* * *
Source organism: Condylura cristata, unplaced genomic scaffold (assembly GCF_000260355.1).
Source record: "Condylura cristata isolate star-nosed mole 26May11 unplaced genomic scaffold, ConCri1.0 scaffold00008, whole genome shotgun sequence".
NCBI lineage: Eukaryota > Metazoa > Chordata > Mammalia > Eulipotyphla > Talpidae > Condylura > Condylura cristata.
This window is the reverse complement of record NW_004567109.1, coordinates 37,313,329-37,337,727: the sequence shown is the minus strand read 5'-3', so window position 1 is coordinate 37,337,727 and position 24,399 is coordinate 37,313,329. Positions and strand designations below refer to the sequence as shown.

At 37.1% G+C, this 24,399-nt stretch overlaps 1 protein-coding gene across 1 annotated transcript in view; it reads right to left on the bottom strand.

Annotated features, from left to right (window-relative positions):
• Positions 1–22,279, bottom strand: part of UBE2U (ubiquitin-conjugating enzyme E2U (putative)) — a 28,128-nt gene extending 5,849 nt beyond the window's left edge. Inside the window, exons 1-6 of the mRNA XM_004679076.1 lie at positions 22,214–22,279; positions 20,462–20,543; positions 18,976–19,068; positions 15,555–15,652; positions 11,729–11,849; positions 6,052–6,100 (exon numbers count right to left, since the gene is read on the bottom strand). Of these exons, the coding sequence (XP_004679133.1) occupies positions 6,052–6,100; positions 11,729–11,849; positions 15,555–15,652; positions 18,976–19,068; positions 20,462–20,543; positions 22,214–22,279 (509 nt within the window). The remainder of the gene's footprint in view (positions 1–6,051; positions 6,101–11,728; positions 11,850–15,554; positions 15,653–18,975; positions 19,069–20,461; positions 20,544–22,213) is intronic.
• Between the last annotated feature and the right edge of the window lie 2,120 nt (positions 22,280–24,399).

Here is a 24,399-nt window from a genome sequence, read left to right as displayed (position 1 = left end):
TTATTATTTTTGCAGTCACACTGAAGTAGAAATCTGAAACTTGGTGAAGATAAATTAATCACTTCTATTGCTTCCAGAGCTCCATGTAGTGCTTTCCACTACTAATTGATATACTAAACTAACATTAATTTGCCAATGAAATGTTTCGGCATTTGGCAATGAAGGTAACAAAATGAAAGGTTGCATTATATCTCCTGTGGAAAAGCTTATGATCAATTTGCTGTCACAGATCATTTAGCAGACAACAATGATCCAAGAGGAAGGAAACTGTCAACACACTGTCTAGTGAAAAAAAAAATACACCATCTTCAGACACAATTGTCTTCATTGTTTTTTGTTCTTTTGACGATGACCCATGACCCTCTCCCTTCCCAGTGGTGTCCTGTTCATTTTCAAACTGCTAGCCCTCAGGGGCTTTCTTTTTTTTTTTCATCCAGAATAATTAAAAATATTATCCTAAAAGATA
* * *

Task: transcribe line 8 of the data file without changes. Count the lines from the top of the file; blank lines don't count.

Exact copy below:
• Between the last annotated feature and the right edge of the window lie 2,120 nt (positions 22,280–24,399).